Constitutional Court ruling on medicine pricing

October 2, 2005

The Constitutional Court ruling on medicine pricing is a victory for pharmacists, for clear thinking judges on the Cape High Court and for members of the public who have the courage to take the Health Minister to court. It is also a relative victory for Pharmaceutical Manufacturers, private hospitals and Medical Schemes. But it is not a victory for consumers or South Africans using public health facilities.

If the fixed fee for pharmacists on every medicine is priced so that pharmacists are happy, consumers are sure to be overpaying. If the fixed exit price paid to pharmaceutical manufacturers is satisfactory to them, it is likely to be much the same price they previously sold medicines to bulk purchasers. Medical schemes will continue to limit chronic medicine benefits and to pay only the price of a generic equivalent. Members will pay the administrative fee and the difference between a generic and a patented medicine out of their pockets. Generic companies will continue to charge excessively for their medicines (although they have no research and development costs to recoup). Hospitals will continue to charge patients more for medical devices than they pay, while the amount charged will be covered by medical schemes, reducing the money available for a member’s medical needs.

The problems were entrenched in the White Paper which made the Minister and her Director General the Big Sister and Big Brother of health care. They decide everything about anything to do with health care and take on the roll of financial techno wizards, although they have no expertise in finance. They should rather set minimum standards for all health facilities, lay down reasonable minimum packages for medical schemes, set maximum prices only, allowing for bulk discounts in a transparent pricing structure, expose pharmacies to open competition and ensure that nobody disobeys the law.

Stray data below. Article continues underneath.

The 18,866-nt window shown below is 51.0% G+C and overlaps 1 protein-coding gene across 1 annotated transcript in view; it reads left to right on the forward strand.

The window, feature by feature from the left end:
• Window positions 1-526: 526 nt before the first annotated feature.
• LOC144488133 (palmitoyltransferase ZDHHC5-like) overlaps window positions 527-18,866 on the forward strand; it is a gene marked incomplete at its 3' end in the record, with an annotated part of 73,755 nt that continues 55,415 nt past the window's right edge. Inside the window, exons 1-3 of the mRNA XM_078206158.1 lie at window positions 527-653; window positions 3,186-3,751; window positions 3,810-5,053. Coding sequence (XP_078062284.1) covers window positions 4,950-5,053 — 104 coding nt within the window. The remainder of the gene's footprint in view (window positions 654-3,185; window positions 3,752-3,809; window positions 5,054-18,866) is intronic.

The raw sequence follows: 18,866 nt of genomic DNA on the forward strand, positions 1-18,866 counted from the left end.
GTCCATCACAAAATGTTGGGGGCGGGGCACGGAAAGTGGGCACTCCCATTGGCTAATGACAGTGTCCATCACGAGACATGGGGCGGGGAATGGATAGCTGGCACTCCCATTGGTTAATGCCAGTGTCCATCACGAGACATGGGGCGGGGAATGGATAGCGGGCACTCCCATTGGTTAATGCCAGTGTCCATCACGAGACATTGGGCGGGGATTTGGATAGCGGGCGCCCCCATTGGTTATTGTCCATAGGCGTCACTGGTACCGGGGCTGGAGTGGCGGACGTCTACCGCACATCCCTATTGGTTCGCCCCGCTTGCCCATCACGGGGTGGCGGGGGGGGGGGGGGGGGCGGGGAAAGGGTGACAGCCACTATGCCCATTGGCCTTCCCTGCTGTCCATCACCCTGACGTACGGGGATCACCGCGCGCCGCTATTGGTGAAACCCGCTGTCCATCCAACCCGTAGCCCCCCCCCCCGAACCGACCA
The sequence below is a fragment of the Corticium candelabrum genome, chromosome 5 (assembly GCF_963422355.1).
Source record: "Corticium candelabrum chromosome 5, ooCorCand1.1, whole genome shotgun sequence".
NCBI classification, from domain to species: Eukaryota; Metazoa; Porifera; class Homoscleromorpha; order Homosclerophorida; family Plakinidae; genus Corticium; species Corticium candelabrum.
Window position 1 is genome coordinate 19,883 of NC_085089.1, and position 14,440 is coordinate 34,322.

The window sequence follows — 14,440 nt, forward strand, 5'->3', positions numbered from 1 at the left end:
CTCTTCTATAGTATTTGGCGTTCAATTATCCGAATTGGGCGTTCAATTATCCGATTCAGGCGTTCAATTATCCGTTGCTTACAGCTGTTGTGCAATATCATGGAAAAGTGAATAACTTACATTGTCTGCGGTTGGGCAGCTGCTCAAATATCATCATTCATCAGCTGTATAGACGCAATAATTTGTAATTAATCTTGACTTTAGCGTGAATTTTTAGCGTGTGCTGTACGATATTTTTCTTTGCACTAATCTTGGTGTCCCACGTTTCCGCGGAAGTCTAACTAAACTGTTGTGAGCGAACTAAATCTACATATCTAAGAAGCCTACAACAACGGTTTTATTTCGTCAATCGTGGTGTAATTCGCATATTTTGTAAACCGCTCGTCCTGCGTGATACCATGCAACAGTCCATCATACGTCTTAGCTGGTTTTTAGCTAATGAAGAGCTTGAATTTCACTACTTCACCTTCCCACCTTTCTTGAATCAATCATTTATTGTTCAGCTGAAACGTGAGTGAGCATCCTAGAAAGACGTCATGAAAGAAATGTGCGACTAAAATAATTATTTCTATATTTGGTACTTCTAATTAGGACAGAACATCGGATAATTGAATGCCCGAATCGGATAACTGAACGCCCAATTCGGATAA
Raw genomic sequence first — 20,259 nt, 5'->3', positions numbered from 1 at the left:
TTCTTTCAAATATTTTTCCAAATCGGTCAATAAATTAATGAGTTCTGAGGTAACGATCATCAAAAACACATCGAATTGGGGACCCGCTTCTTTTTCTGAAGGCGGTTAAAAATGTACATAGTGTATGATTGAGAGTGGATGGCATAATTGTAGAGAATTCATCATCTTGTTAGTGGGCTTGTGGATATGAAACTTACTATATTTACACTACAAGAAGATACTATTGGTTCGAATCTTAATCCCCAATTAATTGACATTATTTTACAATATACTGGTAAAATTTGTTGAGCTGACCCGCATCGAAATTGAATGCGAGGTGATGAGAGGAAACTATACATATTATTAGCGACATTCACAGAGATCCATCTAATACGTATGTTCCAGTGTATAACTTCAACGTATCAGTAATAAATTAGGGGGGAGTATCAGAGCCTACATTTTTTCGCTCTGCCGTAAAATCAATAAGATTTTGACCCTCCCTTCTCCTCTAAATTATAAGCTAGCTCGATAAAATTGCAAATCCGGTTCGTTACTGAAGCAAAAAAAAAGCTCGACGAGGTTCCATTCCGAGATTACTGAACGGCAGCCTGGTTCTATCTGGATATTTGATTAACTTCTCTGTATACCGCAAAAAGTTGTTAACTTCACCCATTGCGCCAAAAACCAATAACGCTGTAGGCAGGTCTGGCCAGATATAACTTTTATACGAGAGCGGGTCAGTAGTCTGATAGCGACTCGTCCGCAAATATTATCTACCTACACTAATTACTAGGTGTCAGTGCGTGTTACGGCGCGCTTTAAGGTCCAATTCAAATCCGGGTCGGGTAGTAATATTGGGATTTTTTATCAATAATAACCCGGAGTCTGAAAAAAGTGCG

The Health Minister can shout and scream all she likes about Baragwaneth’s decline, the Constitution that centralizes authority and control with her; the virtually arbitrary manipulation of  prices up or down for medicines, the over regulation of medical schemes, and the Certificates of Need that require every private practitioner or pharmacy to be approved as a “needed” health care provider, have given her the sticky rope to ensnare health providers in a web of bureaucratic controls that makes health care provision in our country irrational and uneven.   Medical devices are not regulated at all. Complementary medicines and herbs are inadequately regulated and are sold at ridiculous prices to a gullible public. The bill hailed to bring traditional medicines onto the arena is impossible to implement.

No wonder Dr Rath pitches his tent on our shores, babies die of hospital induced infections and most patients needing anti retrovirals die before getting them. It is high time the Minister returned to the drawing board and viewed health care in South Africa from the viewpoint of the needy public. She should drop populist socialist interventions and enter into public private partnerships, where government is the main competitor and uses local private expertise to bridge the gap between one of best private health care systems in the world and one of the worst public ones.

Dr Ruth Rabinowitz M.P.(MB BCh)

JHB:Tel: 011 802 1826
       Fax: 011 804 4221

C.T: Tel: 021 403 3061
       Fax: 021 403 3334

Cell: 082 579 3698